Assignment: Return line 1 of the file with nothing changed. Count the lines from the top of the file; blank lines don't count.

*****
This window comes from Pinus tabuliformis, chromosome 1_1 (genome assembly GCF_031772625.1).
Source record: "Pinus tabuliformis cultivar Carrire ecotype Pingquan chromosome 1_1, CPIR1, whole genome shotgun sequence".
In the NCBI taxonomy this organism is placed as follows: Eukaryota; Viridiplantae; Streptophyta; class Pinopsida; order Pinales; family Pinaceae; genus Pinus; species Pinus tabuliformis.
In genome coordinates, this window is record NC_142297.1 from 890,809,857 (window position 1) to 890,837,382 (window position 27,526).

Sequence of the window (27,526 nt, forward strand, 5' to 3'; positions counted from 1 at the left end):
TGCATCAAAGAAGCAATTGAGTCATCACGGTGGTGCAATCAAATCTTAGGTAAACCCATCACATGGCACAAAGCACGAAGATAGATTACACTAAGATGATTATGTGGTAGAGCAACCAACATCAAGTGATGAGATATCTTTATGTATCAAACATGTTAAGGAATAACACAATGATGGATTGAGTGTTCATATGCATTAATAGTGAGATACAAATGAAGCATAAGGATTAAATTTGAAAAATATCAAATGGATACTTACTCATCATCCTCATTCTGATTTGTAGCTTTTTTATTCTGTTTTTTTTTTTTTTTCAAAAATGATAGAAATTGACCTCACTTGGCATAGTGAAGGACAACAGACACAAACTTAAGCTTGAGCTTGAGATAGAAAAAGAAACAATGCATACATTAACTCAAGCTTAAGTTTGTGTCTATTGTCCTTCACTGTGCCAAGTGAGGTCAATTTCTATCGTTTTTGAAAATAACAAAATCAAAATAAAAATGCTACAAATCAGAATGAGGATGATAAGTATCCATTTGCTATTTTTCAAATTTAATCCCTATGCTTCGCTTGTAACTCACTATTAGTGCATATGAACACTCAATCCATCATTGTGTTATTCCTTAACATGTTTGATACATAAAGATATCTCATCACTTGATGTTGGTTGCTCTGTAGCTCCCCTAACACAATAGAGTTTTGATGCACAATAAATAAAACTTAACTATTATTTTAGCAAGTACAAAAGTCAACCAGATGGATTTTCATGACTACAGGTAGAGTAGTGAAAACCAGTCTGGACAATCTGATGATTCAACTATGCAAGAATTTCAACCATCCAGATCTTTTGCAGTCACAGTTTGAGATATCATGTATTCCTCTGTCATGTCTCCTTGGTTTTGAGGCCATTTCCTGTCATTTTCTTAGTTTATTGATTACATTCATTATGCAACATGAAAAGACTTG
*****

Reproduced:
This window comes from Pinus tabuliformis, chromosome 1_1 (genome assembly GCF_031772625.1).